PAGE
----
from the calling environmentIn> myfor(i:=1,i<10,i++,Echo(a*i)) 10 20 30 40 50 60 70 80 90 Out> True; In> i Out> 10;
See also

Apply
(fn, arglist)¶ apply a function to arguments
This function applies the function
fn
to the arguments inarglist
and returns the result. The first parameterfn
can either be a string containing the name of a function or a pure function. Pure functions, modeled after lambdaexpressions, have the form{varlist,body}
, wherevarlist
is the list of formal parameters. Upon application, the formal parameters are assigned the values inarglist
(the second parameter ofApply()
) and thebody
is evaluated.Another way to define a pure function is with the Lambda construct. Here, instead of passing in
{varlist,body}
, one can pass inLambda(varlist,body)
. Lambda has the advantage that its arguments are not evaluated (using lists can have undesirable effects because lists are evaluated). Lambda can be used everywhere a pure function is expected, in principle, because the functionApply()
is the only function dealing with pure functions. So all places where a pure function can be passed in will also accept Lambda.An shorthand for
Apply()
is provided by the@()
operator. Example
In> Apply("+", {5,9}); Out> 14; In> Apply({{x,y}, xy^2}, {Cos(a), Sin(a)}); Out> Cos(a)Sin(a)^2; In> Apply(Lambda({x,y}, xy^2), {Cos(a), Sin(a)}); Out> Cos(a)Sin(a)^2 In> Lambda({x,y}, xy^2) @ {Cos(a), Sin(a)} Out> Cos(a)Sin(a)^2
See also

MapArgs
(expr, fn)¶ apply a function to all toplevel arguments
Every toplevel argument in
expr
is substituted by the result of applyingfn
to this argument. Herefn
can be either the name of a function or a pure function (seeApply()
for more information on pure functions). Example
In> MapArgs(f(x,y,z),"Sin"); Out> f(Sin(x),Sin(y),Sin(z)); In> MapArgs({3,4,5,6}, {{x},x^2}); Out> {9,16,25,36};
See also

Subst
(from, to) expr¶ perform a substitution
This function substitutes every occurrence of
from
inexpr
byto
. This is a syntactical substitution: only places wherefrom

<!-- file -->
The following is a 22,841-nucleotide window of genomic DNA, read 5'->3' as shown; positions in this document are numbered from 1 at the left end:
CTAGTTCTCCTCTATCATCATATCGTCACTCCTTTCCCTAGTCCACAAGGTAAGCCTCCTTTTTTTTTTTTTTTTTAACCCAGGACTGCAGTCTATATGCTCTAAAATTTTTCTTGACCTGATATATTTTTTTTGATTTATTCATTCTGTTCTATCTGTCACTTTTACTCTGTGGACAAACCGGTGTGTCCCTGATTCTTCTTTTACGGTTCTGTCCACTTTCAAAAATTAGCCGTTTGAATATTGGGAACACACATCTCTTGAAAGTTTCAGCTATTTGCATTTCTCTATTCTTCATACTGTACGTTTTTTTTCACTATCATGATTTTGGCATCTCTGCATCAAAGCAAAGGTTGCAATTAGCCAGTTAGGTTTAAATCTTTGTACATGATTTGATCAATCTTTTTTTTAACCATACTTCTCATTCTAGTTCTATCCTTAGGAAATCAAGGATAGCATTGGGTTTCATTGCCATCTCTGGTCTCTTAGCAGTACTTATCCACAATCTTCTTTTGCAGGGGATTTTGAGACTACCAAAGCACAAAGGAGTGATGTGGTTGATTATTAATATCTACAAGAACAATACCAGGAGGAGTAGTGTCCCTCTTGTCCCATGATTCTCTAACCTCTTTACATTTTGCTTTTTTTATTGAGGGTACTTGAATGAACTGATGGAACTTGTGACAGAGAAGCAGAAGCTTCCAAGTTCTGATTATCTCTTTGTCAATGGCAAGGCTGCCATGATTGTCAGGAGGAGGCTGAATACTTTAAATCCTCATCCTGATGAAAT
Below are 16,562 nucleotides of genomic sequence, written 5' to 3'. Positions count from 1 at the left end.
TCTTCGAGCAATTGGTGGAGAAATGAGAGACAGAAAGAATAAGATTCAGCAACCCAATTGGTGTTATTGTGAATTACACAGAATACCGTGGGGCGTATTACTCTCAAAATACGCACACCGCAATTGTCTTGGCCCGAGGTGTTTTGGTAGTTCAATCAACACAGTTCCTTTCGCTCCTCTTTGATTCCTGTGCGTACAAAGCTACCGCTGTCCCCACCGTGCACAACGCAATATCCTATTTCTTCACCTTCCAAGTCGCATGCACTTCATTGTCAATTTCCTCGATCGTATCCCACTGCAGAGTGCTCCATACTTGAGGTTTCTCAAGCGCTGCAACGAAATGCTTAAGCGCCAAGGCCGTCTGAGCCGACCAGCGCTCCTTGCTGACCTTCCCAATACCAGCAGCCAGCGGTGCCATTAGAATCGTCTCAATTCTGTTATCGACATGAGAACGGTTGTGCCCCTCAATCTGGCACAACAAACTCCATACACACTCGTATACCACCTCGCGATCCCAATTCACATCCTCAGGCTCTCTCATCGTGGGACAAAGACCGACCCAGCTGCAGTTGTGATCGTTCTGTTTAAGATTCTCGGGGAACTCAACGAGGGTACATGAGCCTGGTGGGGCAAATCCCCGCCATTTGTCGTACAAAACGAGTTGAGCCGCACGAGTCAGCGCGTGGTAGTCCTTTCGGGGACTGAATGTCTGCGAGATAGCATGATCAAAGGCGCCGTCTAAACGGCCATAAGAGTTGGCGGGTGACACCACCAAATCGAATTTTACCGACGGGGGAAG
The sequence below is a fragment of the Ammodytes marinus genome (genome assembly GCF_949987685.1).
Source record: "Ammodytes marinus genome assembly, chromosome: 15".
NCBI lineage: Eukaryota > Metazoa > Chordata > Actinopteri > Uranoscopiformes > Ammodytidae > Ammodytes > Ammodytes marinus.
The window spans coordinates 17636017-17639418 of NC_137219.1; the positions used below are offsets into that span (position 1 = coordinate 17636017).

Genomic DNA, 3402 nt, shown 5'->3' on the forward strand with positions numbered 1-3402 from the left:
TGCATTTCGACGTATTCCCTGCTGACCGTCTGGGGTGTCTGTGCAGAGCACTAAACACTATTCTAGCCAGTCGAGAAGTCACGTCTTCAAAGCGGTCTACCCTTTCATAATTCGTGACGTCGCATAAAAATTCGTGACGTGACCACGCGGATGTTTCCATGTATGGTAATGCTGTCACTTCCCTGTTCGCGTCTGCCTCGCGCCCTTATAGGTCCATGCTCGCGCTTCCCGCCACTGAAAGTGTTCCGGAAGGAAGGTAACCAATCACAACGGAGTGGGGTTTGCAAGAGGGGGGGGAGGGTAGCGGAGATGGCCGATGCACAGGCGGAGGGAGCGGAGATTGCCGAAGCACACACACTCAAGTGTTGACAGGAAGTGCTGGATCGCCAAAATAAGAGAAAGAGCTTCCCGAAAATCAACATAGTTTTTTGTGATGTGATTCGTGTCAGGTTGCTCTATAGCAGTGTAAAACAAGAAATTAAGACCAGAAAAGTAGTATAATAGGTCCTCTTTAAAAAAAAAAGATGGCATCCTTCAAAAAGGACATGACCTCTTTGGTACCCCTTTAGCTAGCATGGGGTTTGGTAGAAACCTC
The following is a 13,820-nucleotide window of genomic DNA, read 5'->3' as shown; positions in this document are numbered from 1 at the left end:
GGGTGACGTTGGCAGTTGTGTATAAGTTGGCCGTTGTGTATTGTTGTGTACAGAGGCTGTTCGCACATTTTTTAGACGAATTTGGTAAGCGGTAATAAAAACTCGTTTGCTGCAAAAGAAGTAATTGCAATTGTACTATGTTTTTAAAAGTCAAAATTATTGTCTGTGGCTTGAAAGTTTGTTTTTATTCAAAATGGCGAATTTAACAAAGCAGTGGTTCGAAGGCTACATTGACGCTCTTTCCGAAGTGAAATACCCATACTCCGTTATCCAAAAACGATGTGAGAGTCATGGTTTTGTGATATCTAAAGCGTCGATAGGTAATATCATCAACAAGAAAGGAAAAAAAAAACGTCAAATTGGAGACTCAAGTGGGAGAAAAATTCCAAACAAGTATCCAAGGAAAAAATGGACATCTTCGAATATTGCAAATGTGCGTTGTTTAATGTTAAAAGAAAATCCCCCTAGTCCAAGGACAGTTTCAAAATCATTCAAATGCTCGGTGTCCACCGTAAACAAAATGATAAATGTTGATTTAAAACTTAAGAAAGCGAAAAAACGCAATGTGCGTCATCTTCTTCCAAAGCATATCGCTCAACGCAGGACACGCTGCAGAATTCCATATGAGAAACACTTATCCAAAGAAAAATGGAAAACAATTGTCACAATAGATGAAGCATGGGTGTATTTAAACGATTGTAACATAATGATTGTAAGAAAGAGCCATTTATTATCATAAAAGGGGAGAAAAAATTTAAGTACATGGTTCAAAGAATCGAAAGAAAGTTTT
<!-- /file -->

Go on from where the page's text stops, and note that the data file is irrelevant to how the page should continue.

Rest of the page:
occurs as a subexpression are affected. Example
In> Subst(x, Sin(y)) x^2+x+1; Out> Sin(y)^2+Sin(y)+1; In> Subst(a+b, x) a+b+c; Out> x+c; In> Subst(b+c, x) a+b+c; Out> a+b+c;
The explanation for the last result is that the expression
a+b+c
is internally stored as(a+b)+c
. Hencea+b
is a subexpression, butb+c
is not.See also

WithValue
(var, val, expr)¶ 
WithValue
(varlist, vallist, expr) temporary assignment during an evaluation
First, the expression
val
is assigned to the variablevar
. Then, the expressionexpr
is evaluated and returned. Finally, the assignment is reversed so that the variablevar
has the same value as it had beforeWithValue()
was evaluated.The second calling sequence assigns the first element in the list of values to the first element in the list of variables, the second value to the second variable, etc.
 Example
In> WithValue(x, 3, x^2+y^2+1); Out> y^2+10; In> WithValue({x,y}, {3,2}, x^2+y^2+1); Out> 14;

expression
/:
patterns¶ local simplification rules
Sometimes you have an expression, and you want to use specific simplification rules on it that are not done by default. This can be done with the
/:
and the/::
operators. Suppose we have the expression containing things such asLn(a*b)
, and we want to change these intoLn(a)+Ln(b)
, the easiest way to do this is using the/:
operator, as follows:In> Sin(x)*Ln(a*b) Out> Sin(x)*Ln(a*b); In> % /: { Ln(_x*_y) < Ln(x)+Ln(y) } Out> Sin(x)*(Ln(a)+Ln(b));
A whole list of simplification rules can be built up in the list, and they will be applied to the expression on the left hand side of
/:
.The forms the patterns can have are one of:
pattern < replacement {pattern,replacement} {pattern,postpredicate,replacement}
Note that for these local rules,
<
should be used instead of<
which would be used in a global rule.The
/:
operator traverses an expression much asSubst()
does, that is, top down, trying to apply the rules from the beginning of the list of rules to the end of the list of rules. If the rules cannot be applied to an expression, it will try subexpressions of that expression and so on.It might be necessary sometimes to use the
/::
operator, which repeatedly applies the/:
operator until the result doesn’t change any more. Caution is required, since rules can contradict each other, which could result in an infinite loop. To detect this situation, just use/:
repeatedly on the expression. The repetitive nature should become apparent. Example
In> Sin(u)*Ln(a*b) /: {Ln(_x*_y) < Ln(x)+Ln(y)} Out> Sin(u)*(Ln(a)+Ln(b)); In> Sin(u)*Ln(a*b) /:: { a < 2, b < 3 } Out> Sin(u)*Ln(6);
See also